When I can be my personal best, when I can stay focused on the course God has in mind for me, I can also be freer to support and encourage others along that path. Cooperating rather than competing, accepting rather than judging, shining as God intended.God-freedom-love

No More Fun House Mirrors

I started running when I was thirty years old. I wanted to be an FBI agent and one of the qualifications was to run two miles in under sixteen minutes.

Starting slowly, I eventually worked up to three miles, and then I entered a one-mile run to see if I could do an eight-minute mile. I could.

After that, I settled into a running routine of three miles every morning. Outside of some minor running-related injuries, I kept up that routine for twenty years, until a stress fracture forced me to stop running and switch to walking.

I did not particularly like the running part of running; it was more of a chore that I had to get out of the way before I could start my day. What I did like about running, though, was watching my shadow as I ran.

I have body image issues, and have had them for as long as I can remember. I always saw myself as a large person, “big-boned” was a description I often heard growing up. I used to say I was born a size 12 and grew from there. Big bones, big feet, too tall. Even my hair gets bigger when I let it grow out—thick and frizzy, quite like Janis Joplin’s.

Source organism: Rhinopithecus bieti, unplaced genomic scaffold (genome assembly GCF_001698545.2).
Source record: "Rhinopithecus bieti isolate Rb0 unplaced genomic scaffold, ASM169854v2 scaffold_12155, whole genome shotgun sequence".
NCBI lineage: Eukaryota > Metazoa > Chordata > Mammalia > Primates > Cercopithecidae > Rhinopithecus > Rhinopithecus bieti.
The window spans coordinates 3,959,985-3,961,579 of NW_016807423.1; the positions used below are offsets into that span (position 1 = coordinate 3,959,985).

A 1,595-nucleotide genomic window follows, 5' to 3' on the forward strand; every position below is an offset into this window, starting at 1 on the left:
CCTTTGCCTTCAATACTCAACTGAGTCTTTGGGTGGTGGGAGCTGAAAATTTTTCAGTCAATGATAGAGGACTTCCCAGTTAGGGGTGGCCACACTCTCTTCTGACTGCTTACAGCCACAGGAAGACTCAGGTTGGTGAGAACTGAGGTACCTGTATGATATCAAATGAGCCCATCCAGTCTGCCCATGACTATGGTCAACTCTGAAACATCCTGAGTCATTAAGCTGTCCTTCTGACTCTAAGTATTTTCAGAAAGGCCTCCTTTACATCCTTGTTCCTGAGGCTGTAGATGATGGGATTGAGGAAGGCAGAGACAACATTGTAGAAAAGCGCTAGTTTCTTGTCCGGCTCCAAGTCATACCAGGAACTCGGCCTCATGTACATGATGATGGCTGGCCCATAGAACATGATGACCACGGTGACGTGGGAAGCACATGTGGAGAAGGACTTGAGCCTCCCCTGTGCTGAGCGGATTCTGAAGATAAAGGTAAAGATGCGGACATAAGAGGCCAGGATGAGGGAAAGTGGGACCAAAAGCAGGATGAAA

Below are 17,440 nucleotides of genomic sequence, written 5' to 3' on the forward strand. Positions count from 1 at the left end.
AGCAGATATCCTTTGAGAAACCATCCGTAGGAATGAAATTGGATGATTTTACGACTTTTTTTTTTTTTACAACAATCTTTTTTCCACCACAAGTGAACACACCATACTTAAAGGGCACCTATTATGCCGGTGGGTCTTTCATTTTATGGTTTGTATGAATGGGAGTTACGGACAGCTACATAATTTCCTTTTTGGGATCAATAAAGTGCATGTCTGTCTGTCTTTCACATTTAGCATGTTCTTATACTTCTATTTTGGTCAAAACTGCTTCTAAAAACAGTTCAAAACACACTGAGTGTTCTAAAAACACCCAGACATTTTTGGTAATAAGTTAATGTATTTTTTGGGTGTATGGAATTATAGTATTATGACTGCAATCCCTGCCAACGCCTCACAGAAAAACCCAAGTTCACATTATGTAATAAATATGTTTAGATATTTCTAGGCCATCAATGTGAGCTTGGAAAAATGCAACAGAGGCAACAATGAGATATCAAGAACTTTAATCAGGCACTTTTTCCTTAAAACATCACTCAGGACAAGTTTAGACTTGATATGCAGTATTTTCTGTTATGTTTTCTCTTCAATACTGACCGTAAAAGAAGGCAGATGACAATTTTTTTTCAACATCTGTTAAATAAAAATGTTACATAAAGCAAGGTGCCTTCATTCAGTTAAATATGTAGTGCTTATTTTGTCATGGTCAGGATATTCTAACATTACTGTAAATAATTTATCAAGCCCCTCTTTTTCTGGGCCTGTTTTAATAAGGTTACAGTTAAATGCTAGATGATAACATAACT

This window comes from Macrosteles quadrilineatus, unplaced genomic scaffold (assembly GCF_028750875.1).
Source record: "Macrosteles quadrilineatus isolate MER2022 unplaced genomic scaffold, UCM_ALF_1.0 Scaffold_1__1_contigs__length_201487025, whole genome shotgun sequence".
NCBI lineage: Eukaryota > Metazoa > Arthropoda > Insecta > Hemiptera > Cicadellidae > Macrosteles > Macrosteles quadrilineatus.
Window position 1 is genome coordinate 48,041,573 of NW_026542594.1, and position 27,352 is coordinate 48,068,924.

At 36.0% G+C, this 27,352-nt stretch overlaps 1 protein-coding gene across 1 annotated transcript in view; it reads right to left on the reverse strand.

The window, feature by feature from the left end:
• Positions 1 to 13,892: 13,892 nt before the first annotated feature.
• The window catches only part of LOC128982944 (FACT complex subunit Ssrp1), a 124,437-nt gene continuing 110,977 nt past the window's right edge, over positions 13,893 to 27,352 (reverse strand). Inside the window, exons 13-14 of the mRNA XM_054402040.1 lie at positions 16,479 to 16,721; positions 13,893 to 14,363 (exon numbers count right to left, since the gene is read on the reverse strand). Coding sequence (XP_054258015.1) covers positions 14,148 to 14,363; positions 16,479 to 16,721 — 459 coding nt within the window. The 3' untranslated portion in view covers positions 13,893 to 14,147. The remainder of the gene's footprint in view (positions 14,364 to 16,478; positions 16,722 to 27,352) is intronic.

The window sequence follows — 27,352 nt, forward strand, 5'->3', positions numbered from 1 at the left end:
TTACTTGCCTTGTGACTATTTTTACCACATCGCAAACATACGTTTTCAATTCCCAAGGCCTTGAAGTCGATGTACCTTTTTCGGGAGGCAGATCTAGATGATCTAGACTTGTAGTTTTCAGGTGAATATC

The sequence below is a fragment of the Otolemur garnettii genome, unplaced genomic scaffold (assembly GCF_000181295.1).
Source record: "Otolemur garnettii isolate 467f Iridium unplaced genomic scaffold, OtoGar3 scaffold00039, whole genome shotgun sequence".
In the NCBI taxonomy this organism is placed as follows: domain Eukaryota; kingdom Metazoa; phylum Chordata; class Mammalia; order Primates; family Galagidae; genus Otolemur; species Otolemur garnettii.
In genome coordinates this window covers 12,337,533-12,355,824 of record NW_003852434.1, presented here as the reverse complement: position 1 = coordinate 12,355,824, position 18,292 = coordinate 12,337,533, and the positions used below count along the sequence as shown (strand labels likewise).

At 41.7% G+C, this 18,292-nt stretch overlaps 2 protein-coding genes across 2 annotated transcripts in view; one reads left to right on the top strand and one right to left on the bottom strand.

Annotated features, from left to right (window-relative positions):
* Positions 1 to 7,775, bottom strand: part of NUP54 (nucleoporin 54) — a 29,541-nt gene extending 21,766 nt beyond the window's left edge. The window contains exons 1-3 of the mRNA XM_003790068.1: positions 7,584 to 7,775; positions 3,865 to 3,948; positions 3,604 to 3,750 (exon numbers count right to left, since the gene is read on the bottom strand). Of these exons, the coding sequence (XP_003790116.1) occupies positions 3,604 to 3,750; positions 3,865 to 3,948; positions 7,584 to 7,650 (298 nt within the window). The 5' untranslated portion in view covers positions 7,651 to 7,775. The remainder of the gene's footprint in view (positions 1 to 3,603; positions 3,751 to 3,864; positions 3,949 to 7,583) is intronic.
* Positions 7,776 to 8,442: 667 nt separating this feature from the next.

I am not scientifically oriented, and shadows (like radio waves and gravity) were a mystery to me.

When I ran, my shadow was a thin person’s shadow. It was some kind of magic, like the house of mirrors where the reflection is distorted. I did not understand how it worked, but I loved it. I was fat, but my shadow was thin.

When running with a friend one time, I commented, “Look at how your shadow reflects you but mine is thinner than I am.” He chuckled, as if I had made a joke, but I was not kidding. I actually believed that his shadow was an accurate reflection of his body and mine was not.

How could that be? I didn’t know, but I knew it was true. I knew I was fat, much fatter than my thin shadow.

Maybe it is age, or the wisdom of age, but I now have a much more realistic image of my body, of myself really. I can hear what other people say about me, how they see me, and I trust it. Not just my physical body, but who I am, my self.

It is a new reality and I sometimes still have to work at letting go of old images. “No more fun house mirrors,” my spiritual director suggested the other day. “No more fun house mirrors,” I concurred.